We passed a gazebo pumping out Dire Staits...

“Oooh – Brothers in Arms I loved that Album as a kid” (guilty pleasure). 

“I preferred Making Movies” came the reply. 

This is good – he’s still corpus mentis. 

“There’s Sadie up ahead”... 

“We’ve just run past Joanna – she’s going crazy!!”... 

That kinda thing. Anything to take his mind off the daunting task that still lay ahead.

still a long way to go
Halfway through the second lap and our mile pace had started dipping into 10 minutes (including short walking breaks through the aid stations). 

Every mile that passed, Has’ was asking for a reduction in pace. We were now skating dangerously close to the edge of World Record pace. I had to keep him running at all costs...

Coming to the end of lap two and Has’ slowed to a walk. ..

A second or two passed.

Right... time for me to go “full bastard”. 

“Come on Has’ – if we walk now it’s gonna be a f***ing long day...” (pardon my French but needs must). “We just gotta keep running”.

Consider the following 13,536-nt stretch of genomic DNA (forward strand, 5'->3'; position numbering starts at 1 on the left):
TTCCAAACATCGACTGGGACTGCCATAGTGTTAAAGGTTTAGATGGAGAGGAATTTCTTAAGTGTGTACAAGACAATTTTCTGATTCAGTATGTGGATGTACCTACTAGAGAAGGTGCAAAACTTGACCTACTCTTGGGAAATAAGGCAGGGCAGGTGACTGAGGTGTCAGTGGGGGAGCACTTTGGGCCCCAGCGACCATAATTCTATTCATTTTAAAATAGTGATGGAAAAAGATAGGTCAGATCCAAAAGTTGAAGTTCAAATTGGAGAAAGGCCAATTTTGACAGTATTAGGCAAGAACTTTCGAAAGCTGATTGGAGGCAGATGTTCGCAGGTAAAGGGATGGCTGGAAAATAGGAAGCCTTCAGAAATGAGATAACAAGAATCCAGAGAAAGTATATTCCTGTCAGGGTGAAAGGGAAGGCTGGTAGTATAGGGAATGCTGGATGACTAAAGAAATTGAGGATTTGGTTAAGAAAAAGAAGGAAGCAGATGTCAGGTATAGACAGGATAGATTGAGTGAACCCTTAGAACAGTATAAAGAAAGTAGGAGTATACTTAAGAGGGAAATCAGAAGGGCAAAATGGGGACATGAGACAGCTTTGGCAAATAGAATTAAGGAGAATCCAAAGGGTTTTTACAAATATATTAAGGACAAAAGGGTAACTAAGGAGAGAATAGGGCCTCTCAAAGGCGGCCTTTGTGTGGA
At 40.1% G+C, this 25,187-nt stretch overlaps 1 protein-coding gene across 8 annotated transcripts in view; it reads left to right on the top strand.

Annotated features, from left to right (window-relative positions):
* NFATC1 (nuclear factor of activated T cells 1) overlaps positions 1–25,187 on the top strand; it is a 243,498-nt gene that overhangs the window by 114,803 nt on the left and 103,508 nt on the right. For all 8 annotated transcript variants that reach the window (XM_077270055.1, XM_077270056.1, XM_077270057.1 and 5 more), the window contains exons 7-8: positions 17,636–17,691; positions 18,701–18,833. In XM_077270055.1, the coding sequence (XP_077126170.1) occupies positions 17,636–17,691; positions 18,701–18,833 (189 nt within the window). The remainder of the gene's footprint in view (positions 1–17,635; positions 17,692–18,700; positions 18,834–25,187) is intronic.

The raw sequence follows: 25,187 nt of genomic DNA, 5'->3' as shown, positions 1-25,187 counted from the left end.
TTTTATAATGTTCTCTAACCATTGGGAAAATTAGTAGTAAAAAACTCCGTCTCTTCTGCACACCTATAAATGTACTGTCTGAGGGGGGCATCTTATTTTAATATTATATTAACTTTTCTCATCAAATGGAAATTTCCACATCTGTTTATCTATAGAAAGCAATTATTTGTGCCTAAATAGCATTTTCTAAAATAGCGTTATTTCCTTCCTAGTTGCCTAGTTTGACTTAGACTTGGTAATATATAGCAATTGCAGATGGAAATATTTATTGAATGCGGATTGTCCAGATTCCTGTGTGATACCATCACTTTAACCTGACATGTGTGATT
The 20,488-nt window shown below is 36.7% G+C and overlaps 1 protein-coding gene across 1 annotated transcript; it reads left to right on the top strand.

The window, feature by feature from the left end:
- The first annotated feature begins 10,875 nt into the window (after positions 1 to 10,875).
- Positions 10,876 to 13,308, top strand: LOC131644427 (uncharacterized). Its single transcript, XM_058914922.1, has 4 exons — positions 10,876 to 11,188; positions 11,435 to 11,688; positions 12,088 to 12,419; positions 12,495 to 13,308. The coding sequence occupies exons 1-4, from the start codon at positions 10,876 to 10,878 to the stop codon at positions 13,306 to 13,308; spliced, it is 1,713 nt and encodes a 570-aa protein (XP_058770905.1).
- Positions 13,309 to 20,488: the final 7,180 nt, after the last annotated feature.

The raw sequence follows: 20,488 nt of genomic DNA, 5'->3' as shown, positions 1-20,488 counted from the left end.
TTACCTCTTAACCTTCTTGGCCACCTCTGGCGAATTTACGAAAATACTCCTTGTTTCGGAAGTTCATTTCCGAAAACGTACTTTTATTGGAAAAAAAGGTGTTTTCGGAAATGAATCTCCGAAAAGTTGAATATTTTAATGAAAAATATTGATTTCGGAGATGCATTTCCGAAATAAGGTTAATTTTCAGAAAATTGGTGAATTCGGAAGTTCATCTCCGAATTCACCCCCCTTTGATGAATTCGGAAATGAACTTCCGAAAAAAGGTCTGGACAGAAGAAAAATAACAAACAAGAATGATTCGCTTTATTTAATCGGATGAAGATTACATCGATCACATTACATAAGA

Has’ began to run and, once more, we soldiered on. 

My mind frazzled as I tried to work out how much time we had to complete the last lap. Some errors with my watch, meant I had to rely on “time of day” to work out our total race time, but with the rolling start I was not 100% confident of our start time! With about 5 miles left to run, I’d calculated that we could still break the record.... but we’d have to do the unthinkable. 

We’d have to start running faster...

I knew I was already treading a fine with Haseeb. But I also knew he had the propensity to soak up huge amounts of physical discomfort. Has’ was clearly close to the edge and pushing him any harder might mean “nighty night” - but we had to try.

The sun was now lower in sky and the air noticeably cooler. I urged Has’ to focus on his gait – keeping it as efficient as possible. The last 5 miles I don’t think I shut-up. I kept telling Has’ we could still do it. 

We could do it.. I knew we could.. I believed it.. I just had to make Has’ believe it!

 3 miles to go... 

“3 miles Has’..3 LOUSY MILES!! C’MON!!” 

Has’ was now completely incoherent. Answers to my questions, if they came at all, came in the form of grunts... 

Into the last 2 miles the crowds thickened and we began to be carried along on a wall of sound. 

Inside the last mile we passed Claire... 

“YOU CAN STILL DO THIS GUYS!!” she screamed!